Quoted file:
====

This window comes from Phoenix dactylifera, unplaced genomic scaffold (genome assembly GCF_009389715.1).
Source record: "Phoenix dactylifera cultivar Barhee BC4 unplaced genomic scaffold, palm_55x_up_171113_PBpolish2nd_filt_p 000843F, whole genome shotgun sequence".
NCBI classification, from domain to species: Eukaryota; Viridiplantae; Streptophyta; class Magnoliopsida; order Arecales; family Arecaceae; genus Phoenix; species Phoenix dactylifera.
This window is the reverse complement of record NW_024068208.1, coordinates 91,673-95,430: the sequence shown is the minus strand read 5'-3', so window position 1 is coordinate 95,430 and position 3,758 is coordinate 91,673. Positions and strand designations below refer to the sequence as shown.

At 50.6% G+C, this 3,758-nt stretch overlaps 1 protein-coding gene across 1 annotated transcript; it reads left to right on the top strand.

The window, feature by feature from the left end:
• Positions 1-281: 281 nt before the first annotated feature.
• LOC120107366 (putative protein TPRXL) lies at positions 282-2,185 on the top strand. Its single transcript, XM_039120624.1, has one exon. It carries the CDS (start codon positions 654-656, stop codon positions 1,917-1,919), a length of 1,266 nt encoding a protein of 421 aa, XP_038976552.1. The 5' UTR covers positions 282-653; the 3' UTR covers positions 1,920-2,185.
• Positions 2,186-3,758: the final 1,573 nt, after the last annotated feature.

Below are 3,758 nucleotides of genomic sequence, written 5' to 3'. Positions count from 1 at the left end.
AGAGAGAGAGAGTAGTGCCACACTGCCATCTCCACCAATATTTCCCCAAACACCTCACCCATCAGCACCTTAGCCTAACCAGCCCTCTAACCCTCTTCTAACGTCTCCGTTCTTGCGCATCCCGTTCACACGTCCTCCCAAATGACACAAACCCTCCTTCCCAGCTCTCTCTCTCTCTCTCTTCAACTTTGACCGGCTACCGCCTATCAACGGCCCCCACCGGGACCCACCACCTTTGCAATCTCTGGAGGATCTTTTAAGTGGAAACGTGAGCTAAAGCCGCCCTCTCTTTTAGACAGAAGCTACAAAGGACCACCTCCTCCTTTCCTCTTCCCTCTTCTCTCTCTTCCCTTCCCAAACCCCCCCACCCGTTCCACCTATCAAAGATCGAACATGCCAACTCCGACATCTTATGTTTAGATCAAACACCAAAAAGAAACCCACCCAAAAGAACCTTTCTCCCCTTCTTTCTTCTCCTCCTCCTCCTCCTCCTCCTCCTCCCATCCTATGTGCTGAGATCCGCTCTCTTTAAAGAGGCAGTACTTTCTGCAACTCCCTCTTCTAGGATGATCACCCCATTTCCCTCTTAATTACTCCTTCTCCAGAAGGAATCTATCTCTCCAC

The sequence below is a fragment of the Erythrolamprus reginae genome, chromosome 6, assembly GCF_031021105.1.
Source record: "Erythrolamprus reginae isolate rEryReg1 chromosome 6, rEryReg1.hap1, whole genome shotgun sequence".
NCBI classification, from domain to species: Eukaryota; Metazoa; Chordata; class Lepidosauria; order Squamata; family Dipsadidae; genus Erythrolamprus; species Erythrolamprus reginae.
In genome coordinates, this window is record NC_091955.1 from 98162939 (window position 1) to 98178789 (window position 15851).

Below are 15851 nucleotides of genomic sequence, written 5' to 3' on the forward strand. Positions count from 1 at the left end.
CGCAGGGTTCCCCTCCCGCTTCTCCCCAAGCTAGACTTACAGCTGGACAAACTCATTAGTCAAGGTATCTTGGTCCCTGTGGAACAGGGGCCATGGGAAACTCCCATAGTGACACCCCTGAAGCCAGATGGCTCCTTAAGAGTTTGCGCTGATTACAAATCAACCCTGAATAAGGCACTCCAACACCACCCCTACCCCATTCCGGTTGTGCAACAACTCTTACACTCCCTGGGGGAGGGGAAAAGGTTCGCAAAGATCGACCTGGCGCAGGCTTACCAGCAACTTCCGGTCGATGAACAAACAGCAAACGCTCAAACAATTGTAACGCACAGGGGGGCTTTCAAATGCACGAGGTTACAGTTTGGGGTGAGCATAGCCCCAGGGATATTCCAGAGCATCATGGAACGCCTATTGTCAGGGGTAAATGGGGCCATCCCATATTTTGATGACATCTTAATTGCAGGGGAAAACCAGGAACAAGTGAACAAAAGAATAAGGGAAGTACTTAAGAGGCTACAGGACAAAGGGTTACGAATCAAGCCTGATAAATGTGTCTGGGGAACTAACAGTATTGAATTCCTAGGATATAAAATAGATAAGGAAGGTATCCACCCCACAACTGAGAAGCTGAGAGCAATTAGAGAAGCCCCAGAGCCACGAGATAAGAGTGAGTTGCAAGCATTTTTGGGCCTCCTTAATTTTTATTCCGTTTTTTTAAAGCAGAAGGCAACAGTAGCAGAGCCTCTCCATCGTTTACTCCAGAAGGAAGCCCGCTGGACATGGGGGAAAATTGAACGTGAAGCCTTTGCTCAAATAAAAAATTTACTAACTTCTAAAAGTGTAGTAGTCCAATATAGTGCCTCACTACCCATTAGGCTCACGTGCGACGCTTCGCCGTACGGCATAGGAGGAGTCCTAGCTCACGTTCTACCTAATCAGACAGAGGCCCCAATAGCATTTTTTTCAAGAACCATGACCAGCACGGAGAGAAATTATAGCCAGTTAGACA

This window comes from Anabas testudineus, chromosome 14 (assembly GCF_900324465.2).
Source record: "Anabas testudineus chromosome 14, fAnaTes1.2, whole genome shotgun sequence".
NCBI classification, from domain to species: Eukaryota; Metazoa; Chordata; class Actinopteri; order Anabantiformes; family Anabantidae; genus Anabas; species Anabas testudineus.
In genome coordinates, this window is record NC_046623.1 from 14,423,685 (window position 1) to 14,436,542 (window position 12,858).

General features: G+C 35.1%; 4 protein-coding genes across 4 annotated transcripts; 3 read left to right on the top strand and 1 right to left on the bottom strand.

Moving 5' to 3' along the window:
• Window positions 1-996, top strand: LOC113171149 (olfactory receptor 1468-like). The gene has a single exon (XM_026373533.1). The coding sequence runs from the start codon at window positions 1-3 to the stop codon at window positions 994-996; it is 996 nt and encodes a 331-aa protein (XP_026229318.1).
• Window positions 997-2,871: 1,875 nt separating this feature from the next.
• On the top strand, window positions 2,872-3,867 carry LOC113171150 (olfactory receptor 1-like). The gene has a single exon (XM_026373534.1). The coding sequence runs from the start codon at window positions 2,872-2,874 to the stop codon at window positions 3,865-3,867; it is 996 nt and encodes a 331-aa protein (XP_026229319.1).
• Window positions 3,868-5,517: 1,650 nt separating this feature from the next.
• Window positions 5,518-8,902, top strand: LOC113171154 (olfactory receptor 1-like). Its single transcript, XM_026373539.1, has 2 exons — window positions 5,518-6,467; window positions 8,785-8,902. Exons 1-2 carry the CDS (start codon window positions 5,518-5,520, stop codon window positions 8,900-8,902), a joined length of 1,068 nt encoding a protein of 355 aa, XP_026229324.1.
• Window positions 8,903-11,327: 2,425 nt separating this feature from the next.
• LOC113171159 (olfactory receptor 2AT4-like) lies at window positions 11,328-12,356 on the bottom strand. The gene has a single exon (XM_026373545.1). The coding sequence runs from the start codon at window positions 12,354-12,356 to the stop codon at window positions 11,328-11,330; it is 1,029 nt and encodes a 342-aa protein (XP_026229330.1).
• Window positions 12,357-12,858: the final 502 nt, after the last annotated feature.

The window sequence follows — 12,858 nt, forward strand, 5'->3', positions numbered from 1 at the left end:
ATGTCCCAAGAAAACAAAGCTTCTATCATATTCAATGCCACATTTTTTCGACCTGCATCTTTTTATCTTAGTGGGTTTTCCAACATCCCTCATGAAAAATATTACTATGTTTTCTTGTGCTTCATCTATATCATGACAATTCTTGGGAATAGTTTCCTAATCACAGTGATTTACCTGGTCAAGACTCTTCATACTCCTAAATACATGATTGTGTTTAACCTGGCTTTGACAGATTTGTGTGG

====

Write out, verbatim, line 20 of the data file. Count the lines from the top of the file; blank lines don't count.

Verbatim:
NCBI classification, from domain to species: Eukaryota; Metazoa; Chordata; class Actinopteri; order Anabantiformes; family Anabantidae; genus Anabas; species Anabas testudineus.